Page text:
Writer and director Adam McKay made an impressive jump from directing feature comedies like Anchorman: The Legend of Ron Burgundy and Step Brothers to the real life The Big Short, even earning an Oscar nomination for Best Director and a win for Best Adapted Screenplay. Now the filmmaker who cut his teeth writing for Saturday Night Live will try his hand at the dramatic side of television too.
HBO has given a series order to Succession, a drama that is described as the saga of the Roys, a fictional American global-media family that is not only rich and powerful but also powerfully dysfunctional. It will explore family loyalty, international business, and the perils of power in the 21st century. Knowing McKay’s predilection towards loosely adapting figures from real life politics and media, I wouldn’t be surprised if this is inspired real people behind the scenes of the most powerful media companies in the world.
Find out more about Adam McKay’s Succession TV series below.
Brian Cox stars in the 10-episode drama series as Logan, the patriarch of the Roy family who is tough and powerful, but aging fast in his role as the head of the international media conglomerate owned by his family. Then there’s Jeremy Strong as Kendall Roy, the eldest son of the family (from Logan’s second marriage) who acts as a division president at the family firm and is also the heir apparent to Roy family business. Kieran Culkin plays Kendall’s outspoken and fun-loving younger brother Roman, who still sits on the board of directors at the family firm, but doesn’t really work there anymore. Finally, Sarah Snook plays Shi (Siobhan), the only daughter in the Roy family.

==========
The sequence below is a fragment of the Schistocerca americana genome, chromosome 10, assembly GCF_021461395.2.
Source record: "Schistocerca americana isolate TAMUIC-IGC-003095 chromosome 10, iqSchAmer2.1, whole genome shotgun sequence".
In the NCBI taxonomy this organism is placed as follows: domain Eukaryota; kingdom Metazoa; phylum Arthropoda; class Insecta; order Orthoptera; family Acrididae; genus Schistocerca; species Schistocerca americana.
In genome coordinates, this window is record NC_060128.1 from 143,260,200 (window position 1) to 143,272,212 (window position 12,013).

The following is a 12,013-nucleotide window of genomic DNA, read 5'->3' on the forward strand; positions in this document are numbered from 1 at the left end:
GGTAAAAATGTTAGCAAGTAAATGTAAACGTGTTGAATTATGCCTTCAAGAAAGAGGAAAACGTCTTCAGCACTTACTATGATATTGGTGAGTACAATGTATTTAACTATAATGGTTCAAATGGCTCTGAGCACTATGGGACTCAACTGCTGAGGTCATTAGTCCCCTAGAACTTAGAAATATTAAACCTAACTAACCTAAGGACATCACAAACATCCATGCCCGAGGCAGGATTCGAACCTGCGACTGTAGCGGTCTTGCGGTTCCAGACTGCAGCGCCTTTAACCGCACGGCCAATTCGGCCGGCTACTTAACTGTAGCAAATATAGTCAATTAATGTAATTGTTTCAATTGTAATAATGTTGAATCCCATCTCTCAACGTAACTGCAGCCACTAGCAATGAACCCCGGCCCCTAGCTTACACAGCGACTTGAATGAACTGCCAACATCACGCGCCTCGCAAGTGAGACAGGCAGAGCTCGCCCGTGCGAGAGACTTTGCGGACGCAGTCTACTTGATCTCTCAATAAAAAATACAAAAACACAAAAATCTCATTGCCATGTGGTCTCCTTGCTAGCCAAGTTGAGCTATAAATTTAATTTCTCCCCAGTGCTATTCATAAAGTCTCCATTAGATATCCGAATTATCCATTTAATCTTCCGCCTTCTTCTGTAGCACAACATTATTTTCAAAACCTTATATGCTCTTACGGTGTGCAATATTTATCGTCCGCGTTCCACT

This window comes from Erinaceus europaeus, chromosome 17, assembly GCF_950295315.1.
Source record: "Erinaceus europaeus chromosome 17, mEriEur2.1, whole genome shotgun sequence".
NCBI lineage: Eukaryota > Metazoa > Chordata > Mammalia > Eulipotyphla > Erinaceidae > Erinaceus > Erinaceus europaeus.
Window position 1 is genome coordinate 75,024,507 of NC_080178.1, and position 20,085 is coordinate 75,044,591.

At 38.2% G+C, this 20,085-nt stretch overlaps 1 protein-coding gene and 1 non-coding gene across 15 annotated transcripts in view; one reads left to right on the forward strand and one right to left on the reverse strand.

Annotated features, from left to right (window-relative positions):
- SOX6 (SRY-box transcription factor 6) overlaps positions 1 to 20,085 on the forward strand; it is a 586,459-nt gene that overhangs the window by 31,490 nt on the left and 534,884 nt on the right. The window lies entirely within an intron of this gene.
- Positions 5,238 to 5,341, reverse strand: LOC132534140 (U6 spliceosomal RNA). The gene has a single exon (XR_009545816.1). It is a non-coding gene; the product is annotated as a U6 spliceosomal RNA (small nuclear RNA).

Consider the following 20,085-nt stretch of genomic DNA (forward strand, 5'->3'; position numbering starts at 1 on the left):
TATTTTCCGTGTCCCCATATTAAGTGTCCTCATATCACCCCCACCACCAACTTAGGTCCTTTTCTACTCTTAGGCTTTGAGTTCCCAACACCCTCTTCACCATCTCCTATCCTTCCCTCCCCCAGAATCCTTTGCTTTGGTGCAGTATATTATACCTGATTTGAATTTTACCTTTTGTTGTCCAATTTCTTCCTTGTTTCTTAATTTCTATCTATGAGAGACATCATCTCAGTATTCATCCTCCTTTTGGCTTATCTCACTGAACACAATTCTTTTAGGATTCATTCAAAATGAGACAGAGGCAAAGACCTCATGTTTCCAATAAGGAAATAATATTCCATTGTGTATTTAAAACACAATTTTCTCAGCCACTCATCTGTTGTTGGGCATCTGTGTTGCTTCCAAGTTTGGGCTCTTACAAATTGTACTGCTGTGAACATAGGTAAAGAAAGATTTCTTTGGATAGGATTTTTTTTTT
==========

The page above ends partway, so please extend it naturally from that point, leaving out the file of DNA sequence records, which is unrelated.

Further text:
That sounds like quite the compelling family to follow in the world of multimedia and business. Plus, Variety adds they’ll be joined by Nicholas Braun, Matthew Macfadyen, Hiam Abbas, Alan Ruck, Rob Yang, Parker Sawyers and Peter Friedman among the rest of the cast. That combined with the fact that this is an HBO series certainly has my interest piqued.
Adam McKay surprised a lot of people by directing a movie like The Big Short after all the outlandish comedy he delivered throughout the rest of his career up to that point. Afterwards, it made me wonder just what else we would see McKay tackle in drama territory, and since we’re currently in a new golden age of television, this seems like the next logical step in his career. If it’s anywhere near as compelling and well-conceived as The Big Short, we should be in for something outstanding.
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